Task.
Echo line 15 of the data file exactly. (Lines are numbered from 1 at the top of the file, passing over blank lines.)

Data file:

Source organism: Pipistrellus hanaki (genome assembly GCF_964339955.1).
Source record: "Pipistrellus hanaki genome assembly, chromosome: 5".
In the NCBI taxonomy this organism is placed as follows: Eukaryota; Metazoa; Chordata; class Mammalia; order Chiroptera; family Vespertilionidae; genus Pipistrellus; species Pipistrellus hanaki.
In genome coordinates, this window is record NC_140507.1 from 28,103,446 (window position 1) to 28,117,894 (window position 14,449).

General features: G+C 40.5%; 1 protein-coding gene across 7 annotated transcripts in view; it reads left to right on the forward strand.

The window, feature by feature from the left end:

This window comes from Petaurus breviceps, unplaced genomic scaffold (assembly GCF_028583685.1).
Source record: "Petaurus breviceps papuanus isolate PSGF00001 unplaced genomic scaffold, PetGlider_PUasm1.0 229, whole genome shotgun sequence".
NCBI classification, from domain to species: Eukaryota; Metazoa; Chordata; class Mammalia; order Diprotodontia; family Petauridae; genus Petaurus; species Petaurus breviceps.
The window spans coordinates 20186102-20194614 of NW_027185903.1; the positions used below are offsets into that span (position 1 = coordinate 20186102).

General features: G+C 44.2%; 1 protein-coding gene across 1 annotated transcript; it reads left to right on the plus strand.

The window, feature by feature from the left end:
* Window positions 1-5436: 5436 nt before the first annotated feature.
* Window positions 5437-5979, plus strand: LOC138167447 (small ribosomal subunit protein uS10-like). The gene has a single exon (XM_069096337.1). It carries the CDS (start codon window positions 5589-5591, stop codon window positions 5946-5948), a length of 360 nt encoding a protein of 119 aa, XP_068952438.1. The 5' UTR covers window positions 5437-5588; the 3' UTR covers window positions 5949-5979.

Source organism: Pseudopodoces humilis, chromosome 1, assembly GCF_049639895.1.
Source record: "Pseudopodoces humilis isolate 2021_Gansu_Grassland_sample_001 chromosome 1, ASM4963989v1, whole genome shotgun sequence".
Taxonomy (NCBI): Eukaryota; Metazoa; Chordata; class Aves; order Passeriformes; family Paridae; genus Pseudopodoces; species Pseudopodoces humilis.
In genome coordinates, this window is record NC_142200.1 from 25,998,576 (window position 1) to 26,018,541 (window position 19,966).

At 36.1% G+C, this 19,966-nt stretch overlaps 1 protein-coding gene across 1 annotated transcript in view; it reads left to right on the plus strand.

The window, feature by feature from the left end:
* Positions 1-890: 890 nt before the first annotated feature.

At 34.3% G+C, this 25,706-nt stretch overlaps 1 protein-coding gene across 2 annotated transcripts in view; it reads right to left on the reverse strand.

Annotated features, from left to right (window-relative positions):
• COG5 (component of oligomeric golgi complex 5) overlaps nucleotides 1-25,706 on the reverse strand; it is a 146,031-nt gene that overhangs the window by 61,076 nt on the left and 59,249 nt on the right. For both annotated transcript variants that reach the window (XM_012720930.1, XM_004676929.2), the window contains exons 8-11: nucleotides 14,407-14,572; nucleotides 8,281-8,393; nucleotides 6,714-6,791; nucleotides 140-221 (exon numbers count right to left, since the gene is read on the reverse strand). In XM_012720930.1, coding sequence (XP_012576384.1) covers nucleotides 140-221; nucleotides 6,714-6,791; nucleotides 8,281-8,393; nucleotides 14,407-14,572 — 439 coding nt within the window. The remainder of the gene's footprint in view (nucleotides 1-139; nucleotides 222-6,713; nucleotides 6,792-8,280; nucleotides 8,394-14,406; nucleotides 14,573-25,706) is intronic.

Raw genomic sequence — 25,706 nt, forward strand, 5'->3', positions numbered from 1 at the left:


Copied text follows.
Source organism: Pseudopodoces humilis, chromosome 1, assembly GCF_049639895.1.